I think coming from a working class industrial background (maybe this relates to all British and American backgrounds I don't know) the learned compulsion when you face adversity is to ignore it for a bit then dig in and fight harder. The Churchill spirit if you like. I wonder if in these situations Gandhi and a more complex confrontation through defiant acceptance and a resolute surrender isn't a better leader though. At the minute I'm pretty ill and I find myself trying to frantically read and learn as much as I can, as if the answer is "out there" and sometimes I think I'd be much better using the little energy I have to just lie down and watch a relaxing film and to stop pushing myself and listen to and confront what's within or just chill out.

I'm at a stage and in a physical condition where the main things I can actually do something about are the anger and frustration I feel about how I got here and my functionality, and sometimes wonder if trying to use these to fuel the search for a cure is actually a barrier to what we refer to as the healing process. It's hard though, because if I displayed and acted how I felt I'm pretty sure I'd be in a court or psyche ward in no time. Which shows how important they are to come to terms with and makes all this stuff very relevant to me at this time. Especially now I feel I have a pretty good understanding of all the other stuff surrounding these experiences. It's like "okay, I get where I am and what got me here now what?" - and the answer is probably this kind of stuff.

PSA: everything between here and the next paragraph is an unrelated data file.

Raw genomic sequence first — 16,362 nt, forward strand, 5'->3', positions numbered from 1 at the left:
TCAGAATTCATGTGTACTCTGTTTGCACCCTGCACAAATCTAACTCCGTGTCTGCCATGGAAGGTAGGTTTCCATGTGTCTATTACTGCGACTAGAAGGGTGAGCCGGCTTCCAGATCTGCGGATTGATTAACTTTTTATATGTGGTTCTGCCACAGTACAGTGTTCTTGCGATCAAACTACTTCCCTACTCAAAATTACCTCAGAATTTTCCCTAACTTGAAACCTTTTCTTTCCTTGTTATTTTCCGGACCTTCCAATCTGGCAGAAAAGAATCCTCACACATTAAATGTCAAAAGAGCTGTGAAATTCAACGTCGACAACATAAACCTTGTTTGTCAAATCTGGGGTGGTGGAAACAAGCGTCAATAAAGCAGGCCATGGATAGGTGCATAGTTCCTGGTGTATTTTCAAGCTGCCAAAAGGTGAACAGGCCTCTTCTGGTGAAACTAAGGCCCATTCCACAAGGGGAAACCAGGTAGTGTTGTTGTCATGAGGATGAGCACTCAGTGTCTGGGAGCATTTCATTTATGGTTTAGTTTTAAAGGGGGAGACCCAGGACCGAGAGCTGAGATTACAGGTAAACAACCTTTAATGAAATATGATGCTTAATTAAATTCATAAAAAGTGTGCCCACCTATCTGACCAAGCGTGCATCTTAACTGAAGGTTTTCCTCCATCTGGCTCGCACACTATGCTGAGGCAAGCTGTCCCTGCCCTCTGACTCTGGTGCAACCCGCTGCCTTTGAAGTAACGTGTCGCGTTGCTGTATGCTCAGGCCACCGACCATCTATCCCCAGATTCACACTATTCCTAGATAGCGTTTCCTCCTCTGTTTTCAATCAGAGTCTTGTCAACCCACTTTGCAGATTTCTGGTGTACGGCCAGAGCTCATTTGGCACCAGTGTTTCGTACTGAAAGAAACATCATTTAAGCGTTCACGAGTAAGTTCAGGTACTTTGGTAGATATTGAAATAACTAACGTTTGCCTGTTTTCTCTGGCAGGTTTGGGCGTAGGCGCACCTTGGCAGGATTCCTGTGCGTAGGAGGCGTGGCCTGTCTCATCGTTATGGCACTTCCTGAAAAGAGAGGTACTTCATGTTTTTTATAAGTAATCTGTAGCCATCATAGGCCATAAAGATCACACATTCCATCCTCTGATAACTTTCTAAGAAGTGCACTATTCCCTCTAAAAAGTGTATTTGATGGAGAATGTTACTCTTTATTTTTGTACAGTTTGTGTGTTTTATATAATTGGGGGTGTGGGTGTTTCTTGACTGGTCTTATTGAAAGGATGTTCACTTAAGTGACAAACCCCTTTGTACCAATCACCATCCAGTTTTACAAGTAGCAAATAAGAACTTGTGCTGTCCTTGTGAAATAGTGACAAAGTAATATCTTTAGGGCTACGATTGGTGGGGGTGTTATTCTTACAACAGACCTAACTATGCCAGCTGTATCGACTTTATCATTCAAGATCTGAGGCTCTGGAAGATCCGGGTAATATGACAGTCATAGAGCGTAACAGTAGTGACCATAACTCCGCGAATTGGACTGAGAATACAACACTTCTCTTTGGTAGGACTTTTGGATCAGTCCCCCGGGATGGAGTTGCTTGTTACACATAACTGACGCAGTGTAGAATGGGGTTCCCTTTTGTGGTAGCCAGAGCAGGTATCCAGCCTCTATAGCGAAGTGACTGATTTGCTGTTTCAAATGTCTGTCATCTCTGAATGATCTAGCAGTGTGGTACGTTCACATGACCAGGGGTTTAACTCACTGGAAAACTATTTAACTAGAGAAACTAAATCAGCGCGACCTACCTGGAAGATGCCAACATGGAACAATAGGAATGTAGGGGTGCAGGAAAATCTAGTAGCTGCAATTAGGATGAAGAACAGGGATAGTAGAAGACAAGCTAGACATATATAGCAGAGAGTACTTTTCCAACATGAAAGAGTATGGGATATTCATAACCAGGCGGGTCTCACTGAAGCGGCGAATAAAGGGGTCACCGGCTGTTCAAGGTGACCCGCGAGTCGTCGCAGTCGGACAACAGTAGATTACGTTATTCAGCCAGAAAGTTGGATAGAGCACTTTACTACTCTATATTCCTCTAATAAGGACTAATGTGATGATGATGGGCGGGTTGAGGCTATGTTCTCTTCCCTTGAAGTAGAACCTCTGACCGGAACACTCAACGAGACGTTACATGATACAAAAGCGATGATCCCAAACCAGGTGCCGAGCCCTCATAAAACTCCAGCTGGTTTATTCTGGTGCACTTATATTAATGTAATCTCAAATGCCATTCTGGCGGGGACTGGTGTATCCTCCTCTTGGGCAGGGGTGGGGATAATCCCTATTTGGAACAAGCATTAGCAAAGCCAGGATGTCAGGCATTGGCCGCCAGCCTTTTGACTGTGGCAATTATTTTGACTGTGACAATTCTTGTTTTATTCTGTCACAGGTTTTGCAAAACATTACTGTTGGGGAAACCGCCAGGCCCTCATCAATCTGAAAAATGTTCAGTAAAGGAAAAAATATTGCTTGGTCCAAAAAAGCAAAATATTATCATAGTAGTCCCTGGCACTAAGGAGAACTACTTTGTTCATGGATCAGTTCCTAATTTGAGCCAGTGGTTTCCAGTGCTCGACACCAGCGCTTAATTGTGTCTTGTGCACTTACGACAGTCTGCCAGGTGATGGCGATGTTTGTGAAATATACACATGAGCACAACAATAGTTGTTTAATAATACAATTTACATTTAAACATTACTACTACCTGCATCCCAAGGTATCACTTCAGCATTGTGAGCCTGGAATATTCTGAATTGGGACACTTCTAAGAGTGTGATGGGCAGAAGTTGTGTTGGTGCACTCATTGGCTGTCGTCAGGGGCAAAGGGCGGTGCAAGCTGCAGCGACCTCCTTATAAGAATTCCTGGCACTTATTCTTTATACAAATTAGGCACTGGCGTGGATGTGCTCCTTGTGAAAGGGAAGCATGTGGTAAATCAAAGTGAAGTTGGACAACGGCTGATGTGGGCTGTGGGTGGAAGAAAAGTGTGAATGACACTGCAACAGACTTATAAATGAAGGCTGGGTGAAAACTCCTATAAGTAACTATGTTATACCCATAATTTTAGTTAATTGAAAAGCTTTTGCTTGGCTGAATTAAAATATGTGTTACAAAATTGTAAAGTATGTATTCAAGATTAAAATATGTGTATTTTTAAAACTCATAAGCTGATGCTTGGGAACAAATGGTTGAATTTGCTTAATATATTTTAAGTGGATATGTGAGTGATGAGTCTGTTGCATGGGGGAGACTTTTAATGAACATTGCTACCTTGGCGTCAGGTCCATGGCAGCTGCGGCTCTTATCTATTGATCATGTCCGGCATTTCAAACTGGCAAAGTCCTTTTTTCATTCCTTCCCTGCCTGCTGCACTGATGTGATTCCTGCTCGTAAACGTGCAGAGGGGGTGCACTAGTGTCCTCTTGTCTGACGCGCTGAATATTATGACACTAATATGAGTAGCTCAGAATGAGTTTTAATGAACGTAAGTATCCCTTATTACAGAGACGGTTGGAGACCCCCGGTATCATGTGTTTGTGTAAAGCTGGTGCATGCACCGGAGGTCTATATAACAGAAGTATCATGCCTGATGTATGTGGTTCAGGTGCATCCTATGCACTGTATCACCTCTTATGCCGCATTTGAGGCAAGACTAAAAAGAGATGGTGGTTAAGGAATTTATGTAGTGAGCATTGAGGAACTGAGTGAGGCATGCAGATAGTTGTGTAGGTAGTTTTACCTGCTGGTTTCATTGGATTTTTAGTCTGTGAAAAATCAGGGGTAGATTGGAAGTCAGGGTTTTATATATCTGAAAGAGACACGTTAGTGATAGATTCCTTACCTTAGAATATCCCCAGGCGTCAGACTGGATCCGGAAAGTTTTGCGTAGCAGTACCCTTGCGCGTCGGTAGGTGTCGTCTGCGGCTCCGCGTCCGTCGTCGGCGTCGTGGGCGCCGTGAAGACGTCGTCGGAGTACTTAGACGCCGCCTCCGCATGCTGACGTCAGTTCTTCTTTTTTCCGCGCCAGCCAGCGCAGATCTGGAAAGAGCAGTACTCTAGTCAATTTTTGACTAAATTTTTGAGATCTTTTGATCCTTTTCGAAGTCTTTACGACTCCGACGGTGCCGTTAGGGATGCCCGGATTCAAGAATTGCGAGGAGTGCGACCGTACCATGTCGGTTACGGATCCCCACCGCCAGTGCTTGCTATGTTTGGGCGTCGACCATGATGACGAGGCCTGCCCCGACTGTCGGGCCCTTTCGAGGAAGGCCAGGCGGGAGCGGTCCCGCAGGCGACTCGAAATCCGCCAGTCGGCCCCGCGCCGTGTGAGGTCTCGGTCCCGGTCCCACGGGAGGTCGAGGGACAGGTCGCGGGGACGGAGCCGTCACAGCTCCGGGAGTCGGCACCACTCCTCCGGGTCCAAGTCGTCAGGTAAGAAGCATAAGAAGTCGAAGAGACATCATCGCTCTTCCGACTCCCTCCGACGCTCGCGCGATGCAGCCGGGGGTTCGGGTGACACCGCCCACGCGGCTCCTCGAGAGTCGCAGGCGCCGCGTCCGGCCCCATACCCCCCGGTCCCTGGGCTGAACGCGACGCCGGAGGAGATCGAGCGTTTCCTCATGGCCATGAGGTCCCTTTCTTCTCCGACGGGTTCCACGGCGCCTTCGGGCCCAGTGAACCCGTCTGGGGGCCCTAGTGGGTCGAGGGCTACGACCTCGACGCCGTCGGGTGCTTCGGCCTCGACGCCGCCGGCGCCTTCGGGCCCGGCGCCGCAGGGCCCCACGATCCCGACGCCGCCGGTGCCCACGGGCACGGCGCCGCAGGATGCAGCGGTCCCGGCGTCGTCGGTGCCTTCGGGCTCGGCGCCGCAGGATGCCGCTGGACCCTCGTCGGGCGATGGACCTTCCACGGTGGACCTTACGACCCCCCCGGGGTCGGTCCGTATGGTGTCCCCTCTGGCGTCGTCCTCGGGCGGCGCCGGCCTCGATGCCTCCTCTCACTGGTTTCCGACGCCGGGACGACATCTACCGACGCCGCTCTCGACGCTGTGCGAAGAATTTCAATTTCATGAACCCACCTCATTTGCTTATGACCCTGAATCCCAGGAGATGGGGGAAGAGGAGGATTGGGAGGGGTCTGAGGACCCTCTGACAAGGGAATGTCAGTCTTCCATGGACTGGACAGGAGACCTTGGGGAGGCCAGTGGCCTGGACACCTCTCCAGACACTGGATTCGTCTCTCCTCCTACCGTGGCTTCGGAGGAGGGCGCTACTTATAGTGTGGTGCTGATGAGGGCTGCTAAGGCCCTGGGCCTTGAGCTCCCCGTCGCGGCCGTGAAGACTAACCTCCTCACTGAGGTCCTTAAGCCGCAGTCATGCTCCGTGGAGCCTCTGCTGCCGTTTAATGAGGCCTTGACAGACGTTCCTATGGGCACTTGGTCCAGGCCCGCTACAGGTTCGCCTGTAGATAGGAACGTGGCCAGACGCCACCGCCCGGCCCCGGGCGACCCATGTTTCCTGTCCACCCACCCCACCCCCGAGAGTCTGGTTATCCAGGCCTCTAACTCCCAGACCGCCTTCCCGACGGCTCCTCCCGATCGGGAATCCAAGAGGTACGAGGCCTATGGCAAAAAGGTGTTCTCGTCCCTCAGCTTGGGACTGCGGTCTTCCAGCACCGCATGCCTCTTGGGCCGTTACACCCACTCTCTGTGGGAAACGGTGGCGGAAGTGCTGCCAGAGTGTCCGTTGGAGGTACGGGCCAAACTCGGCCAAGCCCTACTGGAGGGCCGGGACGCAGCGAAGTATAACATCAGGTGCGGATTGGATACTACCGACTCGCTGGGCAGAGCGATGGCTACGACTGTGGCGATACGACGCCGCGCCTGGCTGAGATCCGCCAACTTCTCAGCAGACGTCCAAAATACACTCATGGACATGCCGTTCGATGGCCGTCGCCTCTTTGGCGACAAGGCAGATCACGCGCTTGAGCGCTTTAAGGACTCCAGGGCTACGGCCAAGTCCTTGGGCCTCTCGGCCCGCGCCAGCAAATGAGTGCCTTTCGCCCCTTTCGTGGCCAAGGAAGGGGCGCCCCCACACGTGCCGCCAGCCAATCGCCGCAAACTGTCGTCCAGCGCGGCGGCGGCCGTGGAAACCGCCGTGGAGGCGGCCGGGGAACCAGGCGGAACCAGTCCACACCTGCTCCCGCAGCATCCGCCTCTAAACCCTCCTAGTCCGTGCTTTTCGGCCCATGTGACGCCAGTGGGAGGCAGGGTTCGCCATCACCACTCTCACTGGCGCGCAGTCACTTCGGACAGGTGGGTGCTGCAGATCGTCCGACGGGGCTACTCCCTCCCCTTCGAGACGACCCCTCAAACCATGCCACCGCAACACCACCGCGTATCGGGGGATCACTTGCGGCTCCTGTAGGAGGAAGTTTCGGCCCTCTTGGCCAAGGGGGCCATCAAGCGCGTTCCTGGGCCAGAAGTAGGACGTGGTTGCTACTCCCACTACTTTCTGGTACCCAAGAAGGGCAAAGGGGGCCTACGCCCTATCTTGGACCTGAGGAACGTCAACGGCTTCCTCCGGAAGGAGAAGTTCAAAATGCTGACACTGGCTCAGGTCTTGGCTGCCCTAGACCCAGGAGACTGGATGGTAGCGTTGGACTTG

It's a hard balance, because acceptance and recovery can appear diametrically opposed at first ("I don't want to accept this I want to get better") but the more you learn about these approaches and understandings the more acceptance becomes an obvious requirement for recovery, and the only option for healing when "cure" or recovery might never happen. These approaches seem pretty helpful and interesting and meaningful no matter how it all turns out in the end, and in a not always obvious way are probably the better way of effecting outcomes than the head down, heels in struggle we're often led to believe is the most beneficial.